I would have buttoned everything up but I found that the bearing on the right side of the housing had failed and allowed the drive shaft to rub against the blower housing. I'm surprised I didn't notice it while running the machine. Since I have everything apart, I decided to replace all 4 bearing assemblies (2 on the blower housing and 2 on the track assemblies). The parts are on order and hopefully I have them before next weekend.

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  12. #1437
    Lifer tsorfas's Avatar
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    Re: Snowblower

    Ariens Platinum SHO 24 with 363cc motor 17ft lbs VS Ariens Deluxe SHO 28 with 306cc motor and 15ft lbs.
    forget the hand warmers and extras. Pure plowing through snow and snow output.
    My observation is there is no benefit at all to the bigger motor even with less width.
    Ariens stats posted on their website confirms that.
    Any different experiences/opinions?

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  13. #1438
    Lifer ZX-12R's Avatar
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    Re: Snowblower

    Quote Originally Posted by tsorfas View Post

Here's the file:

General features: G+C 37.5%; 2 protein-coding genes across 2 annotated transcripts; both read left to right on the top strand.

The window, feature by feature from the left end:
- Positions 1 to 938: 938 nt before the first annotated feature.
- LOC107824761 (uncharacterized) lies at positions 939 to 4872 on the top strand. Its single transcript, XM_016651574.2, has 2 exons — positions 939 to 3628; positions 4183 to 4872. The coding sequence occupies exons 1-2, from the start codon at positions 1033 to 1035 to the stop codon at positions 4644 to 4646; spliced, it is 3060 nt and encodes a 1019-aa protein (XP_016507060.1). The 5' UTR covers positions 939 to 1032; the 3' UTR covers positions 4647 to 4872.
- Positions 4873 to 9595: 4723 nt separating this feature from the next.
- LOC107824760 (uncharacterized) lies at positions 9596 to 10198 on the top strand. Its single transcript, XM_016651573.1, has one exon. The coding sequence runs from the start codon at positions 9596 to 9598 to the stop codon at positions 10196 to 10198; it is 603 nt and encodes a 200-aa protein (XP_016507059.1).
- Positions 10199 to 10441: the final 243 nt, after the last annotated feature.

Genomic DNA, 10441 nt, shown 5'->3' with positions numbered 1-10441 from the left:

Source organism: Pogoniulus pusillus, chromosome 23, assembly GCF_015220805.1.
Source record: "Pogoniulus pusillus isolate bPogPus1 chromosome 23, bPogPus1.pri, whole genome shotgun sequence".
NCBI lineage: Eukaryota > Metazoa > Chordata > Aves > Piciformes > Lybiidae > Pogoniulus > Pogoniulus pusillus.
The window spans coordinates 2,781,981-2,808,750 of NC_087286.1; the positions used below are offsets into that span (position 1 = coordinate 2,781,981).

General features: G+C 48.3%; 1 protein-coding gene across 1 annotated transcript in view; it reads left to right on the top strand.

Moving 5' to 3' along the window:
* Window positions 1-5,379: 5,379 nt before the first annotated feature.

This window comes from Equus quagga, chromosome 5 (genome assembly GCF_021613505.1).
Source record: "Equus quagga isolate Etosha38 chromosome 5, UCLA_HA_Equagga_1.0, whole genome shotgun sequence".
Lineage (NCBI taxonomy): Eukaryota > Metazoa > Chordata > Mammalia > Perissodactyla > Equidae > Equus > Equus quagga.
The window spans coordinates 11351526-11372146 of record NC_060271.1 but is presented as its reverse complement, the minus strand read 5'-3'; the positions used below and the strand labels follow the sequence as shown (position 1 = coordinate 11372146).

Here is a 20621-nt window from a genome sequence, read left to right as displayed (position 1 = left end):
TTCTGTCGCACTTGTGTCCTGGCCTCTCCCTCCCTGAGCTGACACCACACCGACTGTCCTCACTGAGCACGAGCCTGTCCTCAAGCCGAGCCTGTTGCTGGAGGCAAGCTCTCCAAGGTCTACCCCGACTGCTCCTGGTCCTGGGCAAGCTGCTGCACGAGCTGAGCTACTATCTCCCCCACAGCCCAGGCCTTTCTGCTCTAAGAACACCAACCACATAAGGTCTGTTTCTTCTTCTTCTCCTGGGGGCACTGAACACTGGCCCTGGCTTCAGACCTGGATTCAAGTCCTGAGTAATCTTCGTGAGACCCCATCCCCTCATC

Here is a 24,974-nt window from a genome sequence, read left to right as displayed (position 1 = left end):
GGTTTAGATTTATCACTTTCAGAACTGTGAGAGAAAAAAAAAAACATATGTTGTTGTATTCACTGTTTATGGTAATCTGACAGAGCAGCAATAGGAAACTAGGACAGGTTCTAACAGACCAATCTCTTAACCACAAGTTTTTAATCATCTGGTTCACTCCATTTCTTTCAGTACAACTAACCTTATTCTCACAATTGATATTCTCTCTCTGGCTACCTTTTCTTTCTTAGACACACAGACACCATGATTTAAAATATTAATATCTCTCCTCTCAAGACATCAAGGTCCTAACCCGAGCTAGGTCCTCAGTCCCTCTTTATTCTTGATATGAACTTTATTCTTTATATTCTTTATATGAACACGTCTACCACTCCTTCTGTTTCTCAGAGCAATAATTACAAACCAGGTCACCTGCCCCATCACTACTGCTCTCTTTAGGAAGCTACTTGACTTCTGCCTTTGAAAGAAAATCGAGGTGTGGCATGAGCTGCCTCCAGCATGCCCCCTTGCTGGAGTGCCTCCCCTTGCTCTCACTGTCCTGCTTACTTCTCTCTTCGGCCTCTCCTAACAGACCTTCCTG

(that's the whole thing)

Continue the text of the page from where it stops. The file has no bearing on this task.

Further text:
My observation is there is no benefit at all to the bigger motor even with less width.
    In light weight snow, that may be the case. When you get heavy snow that forces the governor wide open, more horsepower makes all the difference.

    Honestly the website stats should be taken with a grain of salt as none of it translates perfectly into the real world. In fair conditions, the Deluxe 28 will clear a larger space more quickly than the Platinum 24. In heavy snow in a wide open area they will likely be similar. When it comes to the end of driveway pile, the Platinum 24 will murder it while the Deluxe 28 has to take smaller bites at it.

    The Platinum 24 will also be more maneuverable which may or may not be an advantage in your situation.

    No one ever complains about having too much power.

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  14. #1439
    Lifer Garandman's Avatar
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    Re: Snowblower

    Quote Originally Posted by tsorfas View Post
    Ariens Platinum SHO 24 with 363cc motor 17ft lbs VS Ariens Deluxe SHO 28 with 306cc motor and 15ft lbs.
    forget the hand warmers and extras. Pure plowing through snow and snow output.
    My observation is there is no benefit at all to the bigger motor even with less width.
    Ariens stats posted on their website confirms that.
    Any different experiences/opinions?